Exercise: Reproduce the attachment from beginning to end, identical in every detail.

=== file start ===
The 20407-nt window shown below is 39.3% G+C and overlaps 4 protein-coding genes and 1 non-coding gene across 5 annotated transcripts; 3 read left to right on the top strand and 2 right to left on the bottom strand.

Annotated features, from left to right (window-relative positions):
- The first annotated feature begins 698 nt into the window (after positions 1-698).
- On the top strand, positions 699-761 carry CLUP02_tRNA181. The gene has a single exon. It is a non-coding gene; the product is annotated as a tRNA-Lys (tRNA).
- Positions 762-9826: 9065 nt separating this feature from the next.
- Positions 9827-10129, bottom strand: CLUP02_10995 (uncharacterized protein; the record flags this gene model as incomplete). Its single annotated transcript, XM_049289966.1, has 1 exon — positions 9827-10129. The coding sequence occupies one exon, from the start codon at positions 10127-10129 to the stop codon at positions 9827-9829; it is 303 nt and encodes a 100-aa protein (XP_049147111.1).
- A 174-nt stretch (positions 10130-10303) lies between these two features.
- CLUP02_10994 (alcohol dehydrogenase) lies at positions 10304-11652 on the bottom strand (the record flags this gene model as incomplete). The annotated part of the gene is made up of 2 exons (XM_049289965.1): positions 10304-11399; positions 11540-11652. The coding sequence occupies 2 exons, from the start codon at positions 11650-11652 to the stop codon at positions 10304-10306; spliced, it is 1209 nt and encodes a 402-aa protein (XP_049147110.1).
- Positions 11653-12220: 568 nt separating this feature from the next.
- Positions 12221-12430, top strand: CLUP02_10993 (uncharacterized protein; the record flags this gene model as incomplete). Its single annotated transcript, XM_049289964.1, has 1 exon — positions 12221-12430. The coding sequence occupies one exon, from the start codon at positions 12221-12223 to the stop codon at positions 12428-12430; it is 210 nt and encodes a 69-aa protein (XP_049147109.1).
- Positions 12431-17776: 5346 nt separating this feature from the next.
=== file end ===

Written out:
The 20407-nt window shown below is 39.3% G+C and overlaps 4 protein-coding genes and 1 non-coding gene across 5 annotated transcripts; 3 read left to right on the top strand and 2 right to left on the bottom strand.

Annotated features, from left to right (window-relative positions):
- The first annotated feature begins 698 nt into the window (after positions 1-698).
- On the top strand, positions 699-761 carry CLUP02_tRNA181. The gene has a single exon. It is a non-coding gene; the product is annotated as a tRNA-Lys (tRNA).
- Positions 762-9826: 9065 nt separating this feature from the next.
- Positions 9827-10129, bottom strand: CLUP02_10995 (uncharacterized protein; the record flags this gene model as incomplete). Its single annotated transcript, XM_049289966.1, has 1 exon — positions 9827-10129. The coding sequence occupies one exon, from the start codon at positions 10127-10129 to the stop codon at positions 9827-9829; it is 303 nt and encodes a 100-aa protein (XP_049147111.1).
- A 174-nt stretch (positions 10130-10303) lies between these two features.
- CLUP02_10994 (alcohol dehydrogenase) lies at positions 10304-11652 on the bottom strand (the record flags this gene model as incomplete). The annotated part of the gene is made up of 2 exons (XM_049289965.1): positions 10304-11399; positions 11540-11652. The coding sequence occupies 2 exons, from the start codon at positions 11650-11652 to the stop codon at positions 10304-10306; spliced, it is 1209 nt and encodes a 402-aa protein (XP_049147110.1).
- Positions 11653-12220: 568 nt separating this feature from the next.
- Positions 12221-12430, top strand: CLUP02_10993 (uncharacterized protein; the record flags this gene model as incomplete). Its single annotated transcript, XM_049289964.1, has 1 exon — positions 12221-12430. The coding sequence occupies one exon, from the start codon at positions 12221-12223 to the stop codon at positions 12428-12430; it is 210 nt and encodes a 69-aa protein (XP_049147109.1).
- Positions 12431-17776: 5346 nt separating this feature from the next.